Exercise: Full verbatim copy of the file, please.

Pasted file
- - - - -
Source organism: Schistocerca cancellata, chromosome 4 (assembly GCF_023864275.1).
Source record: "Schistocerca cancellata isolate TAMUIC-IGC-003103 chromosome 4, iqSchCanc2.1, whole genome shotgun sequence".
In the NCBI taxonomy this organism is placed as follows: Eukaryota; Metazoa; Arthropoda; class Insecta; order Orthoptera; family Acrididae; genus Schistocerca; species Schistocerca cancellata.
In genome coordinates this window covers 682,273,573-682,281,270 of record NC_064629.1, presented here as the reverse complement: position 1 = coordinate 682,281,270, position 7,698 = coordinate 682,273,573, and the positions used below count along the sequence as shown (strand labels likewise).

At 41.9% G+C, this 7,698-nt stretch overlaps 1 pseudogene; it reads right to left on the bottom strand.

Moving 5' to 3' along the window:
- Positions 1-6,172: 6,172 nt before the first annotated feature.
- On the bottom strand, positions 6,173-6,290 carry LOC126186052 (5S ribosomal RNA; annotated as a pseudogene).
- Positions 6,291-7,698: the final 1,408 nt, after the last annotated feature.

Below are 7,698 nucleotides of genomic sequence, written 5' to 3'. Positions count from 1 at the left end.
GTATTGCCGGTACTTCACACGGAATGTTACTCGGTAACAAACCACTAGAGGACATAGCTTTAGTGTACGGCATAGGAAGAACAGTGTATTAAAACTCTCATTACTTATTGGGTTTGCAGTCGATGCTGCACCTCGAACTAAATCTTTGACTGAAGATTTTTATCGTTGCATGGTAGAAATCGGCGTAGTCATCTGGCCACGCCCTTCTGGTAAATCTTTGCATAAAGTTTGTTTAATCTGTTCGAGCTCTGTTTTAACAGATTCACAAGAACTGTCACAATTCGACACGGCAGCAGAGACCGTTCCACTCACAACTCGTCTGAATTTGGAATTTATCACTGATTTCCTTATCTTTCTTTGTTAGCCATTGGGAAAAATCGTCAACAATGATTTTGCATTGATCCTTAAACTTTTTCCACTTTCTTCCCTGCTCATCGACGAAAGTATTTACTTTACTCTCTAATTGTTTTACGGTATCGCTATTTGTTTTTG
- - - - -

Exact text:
Source organism: Schistocerca cancellata, chromosome 4 (assembly GCF_023864275.1).
Source record: "Schistocerca cancellata isolate TAMUIC-IGC-003103 chromosome 4, iqSchCanc2.1, whole genome shotgun sequence".
In the NCBI taxonomy this organism is placed as follows: Eukaryota; Metazoa; Arthropoda; class Insecta; order Orthoptera; family Acrididae; genus Schistocerca; species Schistocerca cancellata.
In genome coordinates this window covers 682,273,573-682,281,270 of record NC_064629.1, presented here as the reverse complement: position 1 = coordinate 682,281,270, position 7,698 = coordinate 682,273,573, and the positions used below count along the sequence as shown (strand labels likewise).

At 41.9% G+C, this 7,698-nt stretch overlaps 1 pseudogene; it reads right to left on the bottom strand.

Moving 5' to 3' along the window:
- Positions 1-6,172: 6,172 nt before the first annotated feature.
- On the bottom strand, positions 6,173-6,290 carry LOC126186052 (5S ribosomal RNA; annotated as a pseudogene).
- Positions 6,291-7,698: the final 1,408 nt, after the last annotated feature.

Below are 7,698 nucleotides of genomic sequence, written 5' to 3'. Positions count from 1 at the left end.
GTATTGCCGGTACTTCACACGGAATGTTACTCGGTAACAAACCACTAGAGGACATAGCTTTAGTGTACGGCATAGGAAGAACAGTGTATTAAAACTCTCATTACTTATTGGGTTTGCAGTCGATGCTGCACCTCGAACTAAATCTTTGACTGAAGATTTTTATCGTTGCATGGTAGAAATCGGCGTAGTCATCTGGCCACGCCCTTCTGGTAAATCTTTGCATAAAGTTTGTTTAATCTGTTCGAGCTCTGTTTTAACAGATTCACAAGAACTGTCACAATTCGACACGGCAGCAGAGACCGTTCCACTCACAACTCGTCTGAATTTGGAATTTATCACTGATTTCCTTATCTTTCTTTGTTAGCCATTGGGAAAAATCGTCAACAATGATTTTGCATTGATCCTTAAACTTTTTCCACTTTCTTCCCTGCTCATCGACGAAAGTATTTACTTTACTCTCTAATTGTTTTACGGTATCGCTATTTGTTTTTG